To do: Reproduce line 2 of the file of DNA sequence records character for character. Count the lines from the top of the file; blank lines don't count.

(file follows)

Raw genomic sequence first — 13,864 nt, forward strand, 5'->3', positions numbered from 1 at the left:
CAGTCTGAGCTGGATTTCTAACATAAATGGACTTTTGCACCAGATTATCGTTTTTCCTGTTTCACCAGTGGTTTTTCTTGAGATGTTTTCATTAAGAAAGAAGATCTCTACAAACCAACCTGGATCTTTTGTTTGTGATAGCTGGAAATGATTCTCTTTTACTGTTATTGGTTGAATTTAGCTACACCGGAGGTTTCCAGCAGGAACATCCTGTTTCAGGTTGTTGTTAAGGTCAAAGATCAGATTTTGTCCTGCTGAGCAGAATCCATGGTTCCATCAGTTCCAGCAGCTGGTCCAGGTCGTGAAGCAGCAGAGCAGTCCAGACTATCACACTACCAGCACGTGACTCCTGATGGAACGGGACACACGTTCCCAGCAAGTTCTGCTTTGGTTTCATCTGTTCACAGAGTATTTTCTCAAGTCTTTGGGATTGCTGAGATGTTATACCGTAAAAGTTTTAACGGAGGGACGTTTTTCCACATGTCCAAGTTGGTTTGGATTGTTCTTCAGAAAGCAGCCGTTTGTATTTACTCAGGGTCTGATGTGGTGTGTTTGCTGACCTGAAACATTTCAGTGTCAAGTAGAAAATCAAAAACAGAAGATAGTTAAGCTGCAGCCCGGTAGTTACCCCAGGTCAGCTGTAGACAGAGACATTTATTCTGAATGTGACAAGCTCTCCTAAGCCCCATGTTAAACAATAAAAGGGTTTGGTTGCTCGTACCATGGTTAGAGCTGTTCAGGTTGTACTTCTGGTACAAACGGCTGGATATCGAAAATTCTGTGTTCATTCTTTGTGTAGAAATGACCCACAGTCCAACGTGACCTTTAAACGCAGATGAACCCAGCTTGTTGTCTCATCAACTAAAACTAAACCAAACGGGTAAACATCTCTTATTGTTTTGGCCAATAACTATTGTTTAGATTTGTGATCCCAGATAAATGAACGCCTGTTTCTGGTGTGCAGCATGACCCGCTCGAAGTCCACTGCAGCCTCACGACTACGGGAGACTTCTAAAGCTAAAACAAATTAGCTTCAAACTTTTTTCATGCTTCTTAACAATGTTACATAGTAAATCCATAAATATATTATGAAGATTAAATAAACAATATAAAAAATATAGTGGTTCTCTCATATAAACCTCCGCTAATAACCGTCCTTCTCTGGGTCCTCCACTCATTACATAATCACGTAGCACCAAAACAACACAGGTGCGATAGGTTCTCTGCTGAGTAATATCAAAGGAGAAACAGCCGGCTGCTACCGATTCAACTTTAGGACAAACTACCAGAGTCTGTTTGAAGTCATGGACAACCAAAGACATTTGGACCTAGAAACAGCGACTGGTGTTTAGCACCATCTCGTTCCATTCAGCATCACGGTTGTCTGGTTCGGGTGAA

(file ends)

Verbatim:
CAGTCTGAGCTGGATTTCTAACATAAATGGACTTTTGCACCAGATTATCGTTTTTCCTGTTTCACCAGTGGTTTTTCTTGAGATGTTTTCATTAAGAAAGAAGATCTCTACAAACCAACCTGGATCTTTTGTTTGTGATAGCTGGAAATGATTCTCTTTTACTGTTATTGGTTGAATTTAGCTACACCGGAGGTTTCCAGCAGGAACATCCTGTTTCAGGTTGTTGTTAAGGTCAAAGATCAGATTTTGTCCTGCTGAGCAGAATCCATGGTTCCATCAGTTCCAGCAGCTGGTCCAGGTCGTGAAGCAGCAGAGCAGTCCAGACTATCACACTACCAGCACGTGACTCCTGATGGAACGGGACACACGTTCCCAGCAAGTTCTGCTTTGGTTTCATCTGTTCACAGAGTATTTTCTCAAGTCTTTGGGATTGCTGAGATGTTATACCGTAAAAGTTTTAACGGAGGGACGTTTTTCCACATGTCCAAGTTGGTTTGGATTGTTCTTCAGAAAGCAGCCGTTTGTATTTACTCAGGGTCTGATGTGGTGTGTTTGCTGACCTGAAACATTTCAGTGTCAAGTAGAAAATCAAAAACAGAAGATAGTTAAGCTGCAGCCCGGTAGTTACCCCAGGTCAGCTGTAGACAGAGACATTTATTCTGAATGTGACAAGCTCTCCTAAGCCCCATGTTAAACAATAAAAGGGTTTGGTTGCTCGTACCATGGTTAGAGCTGTTCAGGTTGTACTTCTGGTACAAACGGCTGGATATCGAAAATTCTGTGTTCATTCTTTGTGTAGAAATGACCCACAGTCCAACGTGACCTTTAAACGCAGATGAACCCAGCTTGTTGTCTCATCAACTAAAACTAAACCAAACGGGTAAACATCTCTTATTGTTTTGGCCAATAACTATTGTTTAGATTTGTGATCCCAGATAAATGAACGCCTGTTTCTGGTGTGCAGCATGACCCGCTCGAAGTCCACTGCAGCCTCACGACTACGGGAGACTTCTAAAGCTAAAACAAATTAGCTTCAAACTTTTTTCATGCTTCTTAACAATGTTACATAGTAAATCCATAAATATATTATGAAGATTAAATAAACAATATAAAAAATATAGTGGTTCTCTCATATAAACCTCCGCTAATAACCGTCCTTCTCTGGGTCCTCCACTCATTACATAATCACGTAGCACCAAAACAACACAGGTGCGATAGGTTCTCTGCTGAGTAATATCAAAGGAGAAACAGCCGGCTGCTACCGATTCAACTTTAGGACAAACTACCAGAGTCTGTTTGAAGTCATGGACAACCAAAGACATTTGGACCTAGAAACAGCGACTGGTGTTTAGCACCATCTCGTTCCATTCAGCATCACGGTTGTCTGGTTCGGGTGAA